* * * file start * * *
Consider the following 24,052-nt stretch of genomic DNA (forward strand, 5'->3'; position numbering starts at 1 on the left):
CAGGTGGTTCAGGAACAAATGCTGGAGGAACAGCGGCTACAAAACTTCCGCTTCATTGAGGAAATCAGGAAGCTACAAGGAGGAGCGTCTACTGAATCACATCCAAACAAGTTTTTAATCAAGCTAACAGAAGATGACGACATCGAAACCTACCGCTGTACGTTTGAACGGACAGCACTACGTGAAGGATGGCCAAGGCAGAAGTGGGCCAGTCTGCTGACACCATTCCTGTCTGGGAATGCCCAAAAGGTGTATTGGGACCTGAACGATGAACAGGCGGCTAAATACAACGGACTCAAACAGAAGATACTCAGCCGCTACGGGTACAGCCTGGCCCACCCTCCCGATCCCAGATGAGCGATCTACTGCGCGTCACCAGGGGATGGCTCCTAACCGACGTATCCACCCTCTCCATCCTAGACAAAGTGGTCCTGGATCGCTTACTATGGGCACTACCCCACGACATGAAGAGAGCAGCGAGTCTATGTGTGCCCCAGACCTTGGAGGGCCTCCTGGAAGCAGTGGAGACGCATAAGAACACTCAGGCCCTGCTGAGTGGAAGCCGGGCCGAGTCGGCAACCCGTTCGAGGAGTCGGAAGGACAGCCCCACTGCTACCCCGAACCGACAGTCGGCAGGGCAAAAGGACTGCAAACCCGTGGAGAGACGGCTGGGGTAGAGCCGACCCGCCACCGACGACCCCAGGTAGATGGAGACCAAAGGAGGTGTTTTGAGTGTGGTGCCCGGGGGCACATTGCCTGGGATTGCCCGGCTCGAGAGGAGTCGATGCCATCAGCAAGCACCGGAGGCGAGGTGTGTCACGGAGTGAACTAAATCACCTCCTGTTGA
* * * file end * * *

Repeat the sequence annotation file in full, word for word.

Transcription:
Consider the following 24,052-nt stretch of genomic DNA (forward strand, 5'->3'; position numbering starts at 1 on the left):
CAGGTGGTTCAGGAACAAATGCTGGAGGAACAGCGGCTACAAAACTTCCGCTTCATTGAGGAAATCAGGAAGCTACAAGGAGGAGCGTCTACTGAATCACATCCAAACAAGTTTTTAATCAAGCTAACAGAAGATGACGACATCGAAACCTACCGCTGTACGTTTGAACGGACAGCACTACGTGAAGGATGGCCAAGGCAGAAGTGGGCCAGTCTGCTGACACCATTCCTGTCTGGGAATGCCCAAAAGGTGTATTGGGACCTGAACGATGAACAGGCGGCTAAATACAACGGACTCAAACAGAAGATACTCAGCCGCTACGGGTACAGCCTGGCCCACCCTCCCGATCCCAGATGAGCGATCTACTGCGCGTCACCAGGGGATGGCTCCTAACCGACGTATCCACCCTCTCCATCCTAGACAAAGTGGTCCTGGATCGCTTACTATGGGCACTACCCCACGACATGAAGAGAGCAGCGAGTCTATGTGTGCCCCAGACCTTGGAGGGCCTCCTGGAAGCAGTGGAGACGCATAAGAACACTCAGGCCCTGCTGAGTGGAAGCCGGGCCGAGTCGGCAACCCGTTCGAGGAGTCGGAAGGACAGCCCCACTGCTACCCCGAACCGACAGTCGGCAGGGCAAAAGGACTGCAAACCCGTGGAGAGACGGCTGGGGTAGAGCCGACCCGCCACCGACGACCCCAGGTAGATGGAGACCAAAGGAGGTGTTTTGAGTGTGGTGCCCGGGGGCACATTGCCTGGGATTGCCCGGCTCGAGAGGAGTCGATGCCATCAGCAAGCACCGGAGGCGAGGTGTGTCACGGAGTGAACTAAATCACCTCCTGTTGA